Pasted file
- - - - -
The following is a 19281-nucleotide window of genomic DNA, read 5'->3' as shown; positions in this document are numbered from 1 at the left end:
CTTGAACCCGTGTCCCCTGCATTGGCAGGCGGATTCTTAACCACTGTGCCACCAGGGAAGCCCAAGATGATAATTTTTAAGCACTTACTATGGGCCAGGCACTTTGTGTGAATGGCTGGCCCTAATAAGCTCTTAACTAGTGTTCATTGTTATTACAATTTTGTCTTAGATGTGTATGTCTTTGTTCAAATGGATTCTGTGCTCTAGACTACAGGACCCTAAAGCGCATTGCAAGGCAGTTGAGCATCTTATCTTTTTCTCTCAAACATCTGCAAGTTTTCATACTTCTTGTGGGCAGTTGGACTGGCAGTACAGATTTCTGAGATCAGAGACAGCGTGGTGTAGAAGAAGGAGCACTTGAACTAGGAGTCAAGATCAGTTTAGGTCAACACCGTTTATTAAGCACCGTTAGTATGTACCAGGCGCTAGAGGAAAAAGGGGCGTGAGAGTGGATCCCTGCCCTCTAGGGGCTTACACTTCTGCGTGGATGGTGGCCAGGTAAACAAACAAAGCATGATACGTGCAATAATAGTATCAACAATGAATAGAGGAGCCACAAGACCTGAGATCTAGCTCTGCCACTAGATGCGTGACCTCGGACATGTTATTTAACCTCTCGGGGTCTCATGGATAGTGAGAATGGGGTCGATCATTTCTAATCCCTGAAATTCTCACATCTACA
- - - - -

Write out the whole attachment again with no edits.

The following is a 19281-nucleotide window of genomic DNA, read 5'->3' as shown; positions in this document are numbered from 1 at the left end:
CTTGAACCCGTGTCCCCTGCATTGGCAGGCGGATTCTTAACCACTGTGCCACCAGGGAAGCCCAAGATGATAATTTTTAAGCACTTACTATGGGCCAGGCACTTTGTGTGAATGGCTGGCCCTAATAAGCTCTTAACTAGTGTTCATTGTTATTACAATTTTGTCTTAGATGTGTATGTCTTTGTTCAAATGGATTCTGTGCTCTAGACTACAGGACCCTAAAGCGCATTGCAAGGCAGTTGAGCATCTTATCTTTTTCTCTCAAACATCTGCAAGTTTTCATACTTCTTGTGGGCAGTTGGACTGGCAGTACAGATTTCTGAGATCAGAGACAGCGTGGTGTAGAAGAAGGAGCACTTGAACTAGGAGTCAAGATCAGTTTAGGTCAACACCGTTTATTAAGCACCGTTAGTATGTACCAGGCGCTAGAGGAAAAAGGGGCGTGAGAGTGGATCCCTGCCCTCTAGGGGCTTACACTTCTGCGTGGATGGTGGCCAGGTAAACAAACAAAGCATGATACGTGCAATAATAGTATCAACAATGAATAGAGGAGCCACAAGACCTGAGATCTAGCTCTGCCACTAGATGCGTGACCTCGGACATGTTATTTAACCTCTCGGGGTCTCATGGATAGTGAGAATGGGGTCGATCATTTCTAATCCCTGAAATTCTCACATCTACA